I do need to point out that it is abundantly clear that Dr. Klein is largely (if not firmly) a proponent of the "Out-of-Africa" model associated with modern human origins. But he is also quite candid and forthcoming in describing the few shortcomings of the hypothesis that cannot currently be reconciled with existing data and/or the fossil evidence. Additionally, Dr. Klein spends a good bit of the last three chapters building the case not only for the Out-of Africa model of modern human origins and dispersal, but also the cultural explosion--the result of a new type of modern human behavior--that occurred about 50,000 years ago, and quite likely provided the impetus for the mass-migration from eastern Africa and out across Eurasia, into western Europe, to Australia, across Asia and Siberia and finally into the Americas. While I have been generally pretty familiar with much of this information, it was only through reading this book that I was able to put the whole picture together; starting with the Australopiths, and then into the Genus Homo, concluding with the stark fact that of all the human species we are the last one, Homo sapiens. The synthesis and synopsis provided in the last chapter was simply astounding, and was so damned interesting I read it twice. In sum, Dr. Klein tells a story in this book that is both deeply compelling and fascinating.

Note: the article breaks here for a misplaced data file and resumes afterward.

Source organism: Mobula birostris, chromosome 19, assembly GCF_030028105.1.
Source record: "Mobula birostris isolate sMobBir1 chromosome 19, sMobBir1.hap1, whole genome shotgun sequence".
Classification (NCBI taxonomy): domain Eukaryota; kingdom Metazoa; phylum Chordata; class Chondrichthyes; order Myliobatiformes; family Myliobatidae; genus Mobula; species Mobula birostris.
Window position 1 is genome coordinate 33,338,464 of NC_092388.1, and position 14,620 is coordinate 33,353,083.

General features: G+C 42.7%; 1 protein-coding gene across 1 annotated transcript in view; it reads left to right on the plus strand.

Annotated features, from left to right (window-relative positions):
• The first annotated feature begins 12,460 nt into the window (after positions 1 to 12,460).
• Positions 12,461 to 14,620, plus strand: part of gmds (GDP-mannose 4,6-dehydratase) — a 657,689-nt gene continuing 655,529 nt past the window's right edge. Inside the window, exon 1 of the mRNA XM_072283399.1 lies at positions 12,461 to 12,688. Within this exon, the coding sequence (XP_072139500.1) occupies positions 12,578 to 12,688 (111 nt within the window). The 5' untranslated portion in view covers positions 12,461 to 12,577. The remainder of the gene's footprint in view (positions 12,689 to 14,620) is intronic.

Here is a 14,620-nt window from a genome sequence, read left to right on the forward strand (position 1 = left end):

Finally, I also want to highly recommend the system of references and bibliographic citations that Dr. Klein has provided associated with the material in this book. At the end of each section within each of the chapters, Dr. Klein provides a brief compendium of the source material for each of the subjects discussed in that section. One can then refer to the extensive, nearly 200 pages, of references at the end of the book. Trust me, this system works well, and the extensive references are certainly 'worth the price of admission' on their own. Dr. Klein also provides a comprehensive Site Index that allows the interested reader to specifically look up an archaeological site. He has also provided a Reference Index (by author/researcher) as well as the obligatory Subject Index. As I said at the beginning, this is a comprehensive reference and resource, and I'm very glad to have this on my bookshelf now.(less)